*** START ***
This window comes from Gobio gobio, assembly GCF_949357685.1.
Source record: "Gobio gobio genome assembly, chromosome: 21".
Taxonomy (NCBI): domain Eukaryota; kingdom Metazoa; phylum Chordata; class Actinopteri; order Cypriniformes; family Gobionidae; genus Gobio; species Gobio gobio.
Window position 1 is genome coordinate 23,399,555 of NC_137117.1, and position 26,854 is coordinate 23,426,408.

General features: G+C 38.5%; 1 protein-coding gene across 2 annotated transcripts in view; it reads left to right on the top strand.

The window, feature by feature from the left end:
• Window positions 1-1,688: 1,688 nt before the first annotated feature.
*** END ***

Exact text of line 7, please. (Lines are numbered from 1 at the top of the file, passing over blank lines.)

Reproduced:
• Window positions 1-1,688: 1,688 nt before the first annotated feature.